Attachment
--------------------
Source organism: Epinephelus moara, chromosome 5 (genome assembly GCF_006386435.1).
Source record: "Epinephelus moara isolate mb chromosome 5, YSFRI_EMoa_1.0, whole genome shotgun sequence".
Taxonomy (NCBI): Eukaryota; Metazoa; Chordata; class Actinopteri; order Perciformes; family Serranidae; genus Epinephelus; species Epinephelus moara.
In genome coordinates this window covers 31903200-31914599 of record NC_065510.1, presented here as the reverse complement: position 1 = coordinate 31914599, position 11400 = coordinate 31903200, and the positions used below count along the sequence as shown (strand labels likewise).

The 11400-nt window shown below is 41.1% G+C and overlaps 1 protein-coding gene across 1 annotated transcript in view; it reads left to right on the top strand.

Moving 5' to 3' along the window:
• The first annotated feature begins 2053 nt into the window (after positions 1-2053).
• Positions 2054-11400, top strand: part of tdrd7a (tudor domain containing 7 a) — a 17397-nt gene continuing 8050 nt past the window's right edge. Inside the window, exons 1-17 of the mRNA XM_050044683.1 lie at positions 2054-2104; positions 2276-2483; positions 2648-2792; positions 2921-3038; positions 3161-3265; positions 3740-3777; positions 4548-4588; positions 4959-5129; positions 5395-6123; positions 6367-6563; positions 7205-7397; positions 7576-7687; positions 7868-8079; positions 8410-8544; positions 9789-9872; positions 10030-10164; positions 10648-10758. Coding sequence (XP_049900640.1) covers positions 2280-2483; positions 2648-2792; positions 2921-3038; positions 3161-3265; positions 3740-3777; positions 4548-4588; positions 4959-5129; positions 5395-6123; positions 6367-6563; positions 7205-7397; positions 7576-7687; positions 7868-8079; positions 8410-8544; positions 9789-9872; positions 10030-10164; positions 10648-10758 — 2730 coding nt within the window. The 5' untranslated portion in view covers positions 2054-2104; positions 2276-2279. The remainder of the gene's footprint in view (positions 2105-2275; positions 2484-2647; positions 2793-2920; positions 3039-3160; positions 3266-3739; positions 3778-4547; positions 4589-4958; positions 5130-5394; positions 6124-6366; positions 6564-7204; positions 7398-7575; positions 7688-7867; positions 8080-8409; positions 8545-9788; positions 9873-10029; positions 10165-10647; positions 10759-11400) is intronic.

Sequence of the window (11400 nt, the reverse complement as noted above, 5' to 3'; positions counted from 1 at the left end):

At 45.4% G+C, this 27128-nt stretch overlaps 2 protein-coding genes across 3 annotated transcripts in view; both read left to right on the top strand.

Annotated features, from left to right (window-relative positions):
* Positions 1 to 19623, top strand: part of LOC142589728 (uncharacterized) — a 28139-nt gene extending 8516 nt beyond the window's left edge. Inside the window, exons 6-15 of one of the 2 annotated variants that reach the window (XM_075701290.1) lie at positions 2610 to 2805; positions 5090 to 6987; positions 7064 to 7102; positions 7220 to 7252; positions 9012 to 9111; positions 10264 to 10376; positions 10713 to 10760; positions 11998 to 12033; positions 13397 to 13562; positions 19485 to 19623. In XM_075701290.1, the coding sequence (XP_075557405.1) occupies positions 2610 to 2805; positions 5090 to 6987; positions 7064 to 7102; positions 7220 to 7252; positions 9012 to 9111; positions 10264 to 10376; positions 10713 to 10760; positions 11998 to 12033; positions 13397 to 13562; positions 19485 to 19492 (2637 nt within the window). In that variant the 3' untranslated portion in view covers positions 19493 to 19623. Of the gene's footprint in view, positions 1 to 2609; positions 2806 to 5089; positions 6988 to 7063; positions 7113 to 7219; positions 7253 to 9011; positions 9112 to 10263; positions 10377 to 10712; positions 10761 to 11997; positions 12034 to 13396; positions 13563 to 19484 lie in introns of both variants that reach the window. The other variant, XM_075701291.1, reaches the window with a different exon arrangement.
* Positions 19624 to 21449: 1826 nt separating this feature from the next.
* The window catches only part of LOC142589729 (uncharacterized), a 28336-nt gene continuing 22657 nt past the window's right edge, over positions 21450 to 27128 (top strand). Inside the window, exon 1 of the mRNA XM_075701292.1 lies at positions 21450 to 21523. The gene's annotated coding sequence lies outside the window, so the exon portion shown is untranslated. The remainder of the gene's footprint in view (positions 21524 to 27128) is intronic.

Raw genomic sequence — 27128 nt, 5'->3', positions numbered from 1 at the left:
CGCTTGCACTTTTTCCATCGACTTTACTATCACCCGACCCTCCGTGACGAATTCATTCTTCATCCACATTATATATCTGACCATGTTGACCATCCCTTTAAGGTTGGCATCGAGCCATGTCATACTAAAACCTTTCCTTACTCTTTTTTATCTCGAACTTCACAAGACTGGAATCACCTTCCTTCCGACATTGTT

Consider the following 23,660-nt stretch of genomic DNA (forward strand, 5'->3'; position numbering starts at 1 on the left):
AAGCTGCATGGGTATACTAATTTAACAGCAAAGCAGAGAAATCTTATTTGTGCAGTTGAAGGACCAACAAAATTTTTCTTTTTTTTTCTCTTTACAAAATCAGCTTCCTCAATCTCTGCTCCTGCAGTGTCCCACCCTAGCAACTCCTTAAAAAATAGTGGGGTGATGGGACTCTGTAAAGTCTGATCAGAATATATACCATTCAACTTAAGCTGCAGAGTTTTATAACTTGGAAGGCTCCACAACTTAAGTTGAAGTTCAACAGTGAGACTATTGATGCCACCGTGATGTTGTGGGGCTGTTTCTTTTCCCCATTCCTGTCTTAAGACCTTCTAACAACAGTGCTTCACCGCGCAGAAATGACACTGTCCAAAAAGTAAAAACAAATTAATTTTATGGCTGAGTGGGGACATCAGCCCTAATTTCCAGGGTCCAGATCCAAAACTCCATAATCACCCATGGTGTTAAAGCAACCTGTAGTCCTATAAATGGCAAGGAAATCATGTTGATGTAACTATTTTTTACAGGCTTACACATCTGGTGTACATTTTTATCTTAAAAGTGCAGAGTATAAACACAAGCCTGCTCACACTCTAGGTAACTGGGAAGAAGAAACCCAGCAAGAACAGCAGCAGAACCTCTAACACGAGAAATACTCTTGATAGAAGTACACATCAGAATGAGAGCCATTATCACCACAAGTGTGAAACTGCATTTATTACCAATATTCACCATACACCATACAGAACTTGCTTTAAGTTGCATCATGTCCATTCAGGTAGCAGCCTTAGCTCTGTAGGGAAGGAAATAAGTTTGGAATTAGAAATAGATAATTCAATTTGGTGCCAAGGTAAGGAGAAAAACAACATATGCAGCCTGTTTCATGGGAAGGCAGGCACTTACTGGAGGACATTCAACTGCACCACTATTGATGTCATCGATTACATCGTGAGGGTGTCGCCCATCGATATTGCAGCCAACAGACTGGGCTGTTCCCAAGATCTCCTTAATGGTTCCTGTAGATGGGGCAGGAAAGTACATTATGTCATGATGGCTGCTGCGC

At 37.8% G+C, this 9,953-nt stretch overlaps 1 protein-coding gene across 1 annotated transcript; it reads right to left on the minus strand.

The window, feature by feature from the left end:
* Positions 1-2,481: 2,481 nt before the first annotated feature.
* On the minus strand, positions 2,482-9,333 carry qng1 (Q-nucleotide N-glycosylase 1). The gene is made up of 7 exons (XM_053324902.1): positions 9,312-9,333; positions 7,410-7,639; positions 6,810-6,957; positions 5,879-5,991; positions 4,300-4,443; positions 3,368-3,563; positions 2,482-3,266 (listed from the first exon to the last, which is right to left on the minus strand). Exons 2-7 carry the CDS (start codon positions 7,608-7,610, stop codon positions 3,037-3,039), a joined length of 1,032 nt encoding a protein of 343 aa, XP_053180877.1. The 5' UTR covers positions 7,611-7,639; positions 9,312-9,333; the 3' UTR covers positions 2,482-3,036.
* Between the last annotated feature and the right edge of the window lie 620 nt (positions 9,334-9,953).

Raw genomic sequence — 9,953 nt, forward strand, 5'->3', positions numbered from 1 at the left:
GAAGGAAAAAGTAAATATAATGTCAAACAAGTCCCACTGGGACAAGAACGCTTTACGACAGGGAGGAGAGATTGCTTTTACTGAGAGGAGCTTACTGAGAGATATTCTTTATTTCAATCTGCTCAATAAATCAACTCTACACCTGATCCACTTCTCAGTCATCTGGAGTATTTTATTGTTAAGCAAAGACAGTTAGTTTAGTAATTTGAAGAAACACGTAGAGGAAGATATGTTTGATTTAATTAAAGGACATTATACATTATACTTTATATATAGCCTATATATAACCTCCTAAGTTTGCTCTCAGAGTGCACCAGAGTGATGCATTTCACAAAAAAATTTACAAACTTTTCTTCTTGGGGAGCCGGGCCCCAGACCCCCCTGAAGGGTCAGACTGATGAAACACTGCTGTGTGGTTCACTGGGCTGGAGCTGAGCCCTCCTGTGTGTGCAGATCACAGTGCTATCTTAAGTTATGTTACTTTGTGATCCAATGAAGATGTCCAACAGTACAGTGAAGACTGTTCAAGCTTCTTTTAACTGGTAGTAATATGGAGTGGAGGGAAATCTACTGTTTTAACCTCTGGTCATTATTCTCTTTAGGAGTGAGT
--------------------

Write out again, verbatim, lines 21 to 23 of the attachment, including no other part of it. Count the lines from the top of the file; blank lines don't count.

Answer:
* Positions 1-2,481: 2,481 nt before the first annotated feature.
* On the minus strand, positions 2,482-9,333 carry qng1 (Q-nucleotide N-glycosylase 1). The gene is made up of 7 exons (XM_053324902.1): positions 9,312-9,333; positions 7,410-7,639; positions 6,810-6,957; positions 5,879-5,991; positions 4,300-4,443; positions 3,368-3,563; positions 2,482-3,266 (listed from the first exon to the last, which is right to left on the minus strand). Exons 2-7 carry the CDS (start codon positions 7,608-7,610, stop codon positions 3,037-3,039), a joined length of 1,032 nt encoding a protein of 343 aa, XP_053180877.1. The 5' UTR covers positions 7,611-7,639; positions 9,312-9,333; the 3' UTR covers positions 2,482-3,036.
* Between the last annotated feature and the right edge of the window lie 620 nt (positions 9,334-9,953).